Image Credit: World Monuments Fund

Image Credit: World Monuments Fund

Túcume was founded around 1100 AD and thrived for over four centuries. Located in the Lambayeque Valley in Northern Peru, it contains ruins of dozens of mud-brick pyramids. Around 1530, thousands of people of Túcume simply vanished. All that was left were the burnt remains of their pyramids. Where did these people go?

Instead of excavating deeper, 1-meter squares, archaeologists decided to dig shallower 100-meter squares. Since they didn’t find anything, that was a clue that Túcume had been willingly abandoned. Otherwise, there would be bones, cups, or utensils of some sort. So archaeologists could rule out a natural disaster or outside invaders.

Later on in the dig, archaeologists found burial niches filled in with sand and ash storing broken ceramics, rags, shells, bone and carbon. This meant the inhabitants of Túcume were actively hiding the artifacts. But from who? They couldn’t be certain.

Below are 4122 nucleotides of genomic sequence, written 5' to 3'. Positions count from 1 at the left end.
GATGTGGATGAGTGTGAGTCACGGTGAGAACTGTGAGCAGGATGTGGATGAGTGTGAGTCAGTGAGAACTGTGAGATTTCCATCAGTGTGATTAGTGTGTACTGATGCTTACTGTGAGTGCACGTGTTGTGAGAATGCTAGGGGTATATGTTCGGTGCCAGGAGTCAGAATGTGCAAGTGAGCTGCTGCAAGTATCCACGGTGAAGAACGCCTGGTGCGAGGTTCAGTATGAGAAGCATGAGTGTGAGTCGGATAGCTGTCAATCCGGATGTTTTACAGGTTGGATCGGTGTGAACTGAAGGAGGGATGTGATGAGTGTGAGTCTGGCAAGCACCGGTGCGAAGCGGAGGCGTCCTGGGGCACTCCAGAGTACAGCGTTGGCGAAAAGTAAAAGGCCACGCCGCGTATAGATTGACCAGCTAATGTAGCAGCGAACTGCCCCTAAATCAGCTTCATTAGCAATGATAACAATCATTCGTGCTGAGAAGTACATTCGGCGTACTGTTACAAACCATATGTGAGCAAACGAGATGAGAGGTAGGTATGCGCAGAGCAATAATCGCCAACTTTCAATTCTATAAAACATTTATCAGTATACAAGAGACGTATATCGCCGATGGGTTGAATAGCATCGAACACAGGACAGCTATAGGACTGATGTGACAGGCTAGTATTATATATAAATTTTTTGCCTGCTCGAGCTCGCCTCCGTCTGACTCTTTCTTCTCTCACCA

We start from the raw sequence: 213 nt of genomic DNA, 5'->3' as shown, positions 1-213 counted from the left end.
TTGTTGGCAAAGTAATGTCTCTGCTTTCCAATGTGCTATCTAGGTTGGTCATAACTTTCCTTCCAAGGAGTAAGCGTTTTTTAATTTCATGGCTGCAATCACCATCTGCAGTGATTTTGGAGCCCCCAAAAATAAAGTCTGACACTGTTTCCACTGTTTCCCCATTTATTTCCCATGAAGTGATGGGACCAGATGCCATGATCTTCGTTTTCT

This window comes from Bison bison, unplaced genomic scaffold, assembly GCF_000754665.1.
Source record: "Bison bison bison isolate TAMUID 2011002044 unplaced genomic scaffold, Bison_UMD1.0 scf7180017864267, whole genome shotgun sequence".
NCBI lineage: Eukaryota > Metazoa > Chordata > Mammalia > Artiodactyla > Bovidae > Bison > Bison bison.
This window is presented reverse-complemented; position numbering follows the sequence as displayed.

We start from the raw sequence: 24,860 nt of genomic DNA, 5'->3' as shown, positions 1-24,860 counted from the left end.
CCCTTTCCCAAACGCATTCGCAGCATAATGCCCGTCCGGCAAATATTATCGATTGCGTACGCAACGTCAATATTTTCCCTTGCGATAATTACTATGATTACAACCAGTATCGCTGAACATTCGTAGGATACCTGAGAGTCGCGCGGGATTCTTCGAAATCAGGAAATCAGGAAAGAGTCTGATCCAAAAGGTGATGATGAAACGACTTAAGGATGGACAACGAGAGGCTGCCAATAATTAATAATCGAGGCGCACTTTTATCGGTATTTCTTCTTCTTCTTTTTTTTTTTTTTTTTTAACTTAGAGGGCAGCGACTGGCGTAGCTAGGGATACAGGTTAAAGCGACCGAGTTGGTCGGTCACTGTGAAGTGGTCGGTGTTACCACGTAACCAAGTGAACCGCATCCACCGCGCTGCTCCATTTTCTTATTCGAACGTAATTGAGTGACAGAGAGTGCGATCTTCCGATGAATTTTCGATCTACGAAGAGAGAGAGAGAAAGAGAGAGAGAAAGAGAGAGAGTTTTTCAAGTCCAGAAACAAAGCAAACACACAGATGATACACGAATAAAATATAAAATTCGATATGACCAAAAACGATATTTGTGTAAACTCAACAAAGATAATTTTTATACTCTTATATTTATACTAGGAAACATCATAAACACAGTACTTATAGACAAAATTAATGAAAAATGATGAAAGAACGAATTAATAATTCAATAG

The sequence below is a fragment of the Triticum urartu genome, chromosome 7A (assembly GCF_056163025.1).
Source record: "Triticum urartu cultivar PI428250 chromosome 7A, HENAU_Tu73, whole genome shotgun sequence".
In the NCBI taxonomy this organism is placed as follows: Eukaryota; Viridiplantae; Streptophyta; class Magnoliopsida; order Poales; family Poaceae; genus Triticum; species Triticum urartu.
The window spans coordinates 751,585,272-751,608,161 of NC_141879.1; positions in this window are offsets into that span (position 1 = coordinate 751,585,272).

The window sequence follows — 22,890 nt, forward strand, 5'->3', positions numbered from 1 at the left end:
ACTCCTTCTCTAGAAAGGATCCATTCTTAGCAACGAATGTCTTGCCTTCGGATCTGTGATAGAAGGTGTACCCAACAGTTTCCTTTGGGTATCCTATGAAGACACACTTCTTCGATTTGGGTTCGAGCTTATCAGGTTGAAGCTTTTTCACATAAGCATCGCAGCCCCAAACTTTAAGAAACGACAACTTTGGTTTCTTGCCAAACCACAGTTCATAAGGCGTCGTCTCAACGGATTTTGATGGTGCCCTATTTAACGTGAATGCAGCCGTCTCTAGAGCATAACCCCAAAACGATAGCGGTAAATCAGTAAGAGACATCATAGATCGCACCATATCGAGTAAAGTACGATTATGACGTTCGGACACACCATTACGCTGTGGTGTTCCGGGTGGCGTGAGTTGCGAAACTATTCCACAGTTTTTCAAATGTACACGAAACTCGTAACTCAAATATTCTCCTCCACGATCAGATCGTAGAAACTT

They were able to determine that Túcume was likely a political and religious center that was conquered by the Chimu around 1375, and then by the Inca around 1470.

It is likely that in Túcume’s final days, a series of human sacrifices took place in an attempt to convince the gods to prevent the arrival of the Spanish conquistadores. And when that didn’t work, it was willingly burned and abandoned.

With the arrival of the Spanish conquistadors, came the arrival of smallpox. After Túcume’s population was decimated by the disease, it’s thought that its remaining citizens dispersed across the Lambayeque Valley in an effort to escape Spanish conquest.